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Marsha Meskimmon

(b Blainville, 1889; d Neuilly, 1963).

French sculptor, collagist and draughtsman. Sister of (Henri-Robert-)Marcel Duchamp. Suzanne Duchamp’s work was significant to the development of Paris Dada and modernism and her drawings and collages explore fascinating gender dynamics. She worked closely with her husband, the artist Jean Crotti and her brother, which has exacerbated the tendency to subsume her particular production under their influence.

Beginning her art studies in 1905 at the Ecole des Beaux-Arts in Rouen, by the outset of World War I Duchamp had moved to Paris. Between 1916 and 1921 she produced a significant body of work in a formal language that has come to be called ‘mechanomorphic’—images taken from commonplace mechanical or technological objects (such as cogs, pulleys, lightbulbs, car parts, etc) arranged to describe or infer human agency, desire or behaviour. The work of Francis Picabia, with whom Duchamp and Crotti were closely allied even after his ‘rejection’ of Dada in the 1920s, typifies the mechanomorphic tendency. Duchamp’s own mechanomorphic works, such as ...

Article

Anne Kirker

(b Grafton, NSW, Nov 14, 1953).

Australian photographer and installation artist. Hall began her career as a photographer in the mid-1970s, relinquishing a formal training in painting. She produced black-and-white modernist images of people embedded in their surroundings, favouring the incidental and over-looked. However by 1978, when she had lived for a time in London, Hall shifted away from the documentary tradition. Impressed by the Dada and Surrealism Reviewed exhibition at the Hayward Gallery that year, she started to create small yet dense tableaux from discarded objects. During 1978–82 she was a student at the Visual Studies Workshop in Rochester, NY and, on returning to Australia, wholeheartedly adopted strategies of appropriation and intricate fabrication for her photographs. One of the first Australian artists qualified to teach photo-studies, Hall taught at the South Australian School of Art, Adelaide, from 1983.

Hall’s camera images became increasingly idiosyncratic, playful and interpretatively complex. Instead of seeing meaning in the world around her, she decisively devised projects that explored major philosophical themes. In ...

Article

Éva Bajkay

(b Budapest, April 15, 1936).

Hungarian painter, conceptual artist and teacher. By 1956 he was familiar with most modernist tendencies. In 1960 he graduated from the Academy of Fine Arts, Budapest, having already taken part in exhibitions as an undergraduate. Lakner’s unique Hungarian mixture of Surrealism and naturalism was primarily influenced by the Hungarian painter Tibor Csernus (b 1927). Lakner’s first works were precisely executed naturalistic life studies and still-lifes, imbued with a magical quality (e.g. Scraps of Metal, 1960; Budapest, priv. col.). In other works repetition and density are used to create special effects. From 1962 the influence of Pop art is apparent in his works representing everyday objects, which lacked emotional or personal meaning (e.g. Microscopes, 1960; Budapest, N.G.). Dark tones and metallic shadows characterize his use of colour. Robert Rauschenberg’s art was influential after Lakner saw it at the Venice Biennale of 1964. He was also influenced by montage, in particular John Heartfield’s Dada and Neo-Dada works. He drew upon his knowledge of art history for such montages as ...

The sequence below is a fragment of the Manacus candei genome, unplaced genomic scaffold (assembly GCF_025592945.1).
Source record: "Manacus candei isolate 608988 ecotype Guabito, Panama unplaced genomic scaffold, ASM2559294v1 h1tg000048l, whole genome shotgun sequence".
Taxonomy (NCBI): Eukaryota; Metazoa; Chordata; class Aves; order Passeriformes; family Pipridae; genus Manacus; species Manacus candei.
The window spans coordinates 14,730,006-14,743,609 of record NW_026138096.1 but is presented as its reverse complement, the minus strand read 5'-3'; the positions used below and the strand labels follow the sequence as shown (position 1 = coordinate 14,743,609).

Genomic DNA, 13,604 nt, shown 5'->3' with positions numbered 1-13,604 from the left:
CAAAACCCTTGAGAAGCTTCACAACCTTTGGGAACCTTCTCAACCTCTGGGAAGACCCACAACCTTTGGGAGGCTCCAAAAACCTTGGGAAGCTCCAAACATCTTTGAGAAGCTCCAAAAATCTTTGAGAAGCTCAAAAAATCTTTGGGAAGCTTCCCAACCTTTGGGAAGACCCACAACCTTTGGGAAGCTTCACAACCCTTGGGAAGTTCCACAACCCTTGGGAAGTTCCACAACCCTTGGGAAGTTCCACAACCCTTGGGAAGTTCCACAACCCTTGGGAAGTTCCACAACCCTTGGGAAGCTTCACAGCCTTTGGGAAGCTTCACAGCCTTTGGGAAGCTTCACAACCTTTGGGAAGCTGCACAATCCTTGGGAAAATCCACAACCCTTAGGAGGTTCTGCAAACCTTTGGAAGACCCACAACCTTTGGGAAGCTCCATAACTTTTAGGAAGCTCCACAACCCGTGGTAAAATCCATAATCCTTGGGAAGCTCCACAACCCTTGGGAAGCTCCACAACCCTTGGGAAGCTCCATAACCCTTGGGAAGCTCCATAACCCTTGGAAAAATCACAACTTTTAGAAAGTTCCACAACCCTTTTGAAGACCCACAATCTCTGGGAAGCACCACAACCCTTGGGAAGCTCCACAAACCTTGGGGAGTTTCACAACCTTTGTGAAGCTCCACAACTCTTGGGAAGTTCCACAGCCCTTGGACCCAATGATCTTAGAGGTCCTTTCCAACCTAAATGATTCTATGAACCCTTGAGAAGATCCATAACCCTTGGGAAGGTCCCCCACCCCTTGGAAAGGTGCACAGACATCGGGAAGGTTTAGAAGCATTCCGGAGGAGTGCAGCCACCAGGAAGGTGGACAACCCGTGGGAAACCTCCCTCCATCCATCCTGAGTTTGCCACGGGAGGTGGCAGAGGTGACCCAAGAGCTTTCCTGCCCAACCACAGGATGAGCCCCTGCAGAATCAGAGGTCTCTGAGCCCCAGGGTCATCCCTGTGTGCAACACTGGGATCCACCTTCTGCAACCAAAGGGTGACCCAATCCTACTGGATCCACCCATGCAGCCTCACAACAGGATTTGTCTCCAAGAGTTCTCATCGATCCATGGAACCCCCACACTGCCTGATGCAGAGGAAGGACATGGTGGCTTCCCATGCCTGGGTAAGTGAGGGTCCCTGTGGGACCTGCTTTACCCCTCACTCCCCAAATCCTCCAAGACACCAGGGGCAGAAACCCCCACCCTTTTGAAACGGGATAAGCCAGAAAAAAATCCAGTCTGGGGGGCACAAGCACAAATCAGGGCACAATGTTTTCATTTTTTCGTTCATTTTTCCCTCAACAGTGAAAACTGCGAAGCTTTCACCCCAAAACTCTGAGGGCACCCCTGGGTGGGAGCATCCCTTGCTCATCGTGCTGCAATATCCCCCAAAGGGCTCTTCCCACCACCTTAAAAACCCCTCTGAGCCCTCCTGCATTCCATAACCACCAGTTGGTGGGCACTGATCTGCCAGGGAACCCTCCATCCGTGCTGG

Article

Paula J. Birnbaum

(b Brooklyn, NY, April 30, 1943).

American conceptual artist. Reichek earned a BFA from Yale University and a BA from Brooklyn College, where she studied painting with Ad Reinhardt. Well versed in the traditions of modernist painting, Reichek began critiquing those traditions in the 1970s by making art using the vehicles of embroidery, knitting, and weaving. She then engaged in a range of large-scale installation projects that retool domestic media and formats to analyse the patriarchal and modernist assumptions of American culture. In her series of samplers, including Sampler (Kruger/Holzer) (1998; priv. col.), Reichek placed post-modern media-related art within a long history of alphabetic Samplers, a decorative form of needlework long practised by American and European women to demonstrate skill as well as exercise instructional aphorisms. Reichek’s samplers also strategically reference the rectilinear grid as structuring principle in abstract painting, revealing the artist’s interest in recurring patterns of representation of both image and text....

Article

Karel Srp

(b Prague, Dec 13, 1900; d Prague, Oct 1, 1951).

Bohemian critic, theorist, collagist and typographer. He was one of the founders of Devětsil (1920–31) and was the spokesman and theorist of the Czechoslovak Surrealist group (1934–51), inviting André Breton and Paul Eluard to Prague in 1935. His early works were influenced by Cubism. During the 1920s and 1930s he was an enthusiastic typographer, while in the 1940s he devoted himself primarily to making Surrealist collages, concentrating in particular on the female nude. As a theorist he was active from 1920, becoming the spokesman of his generation and its main interpreter, editing the journals Disk (1923, 1925) and ReD (Revue Devětsilu; 1927–31). At first interested in utopian prototypes, he developed an interest in Constructivism after a visit to Paris in 1923. In the late 1920s he became an internationally acknowledged theorist of modern architecture. He delivered a cycle of lectures at the Bauhaus on the sociology of architecture (...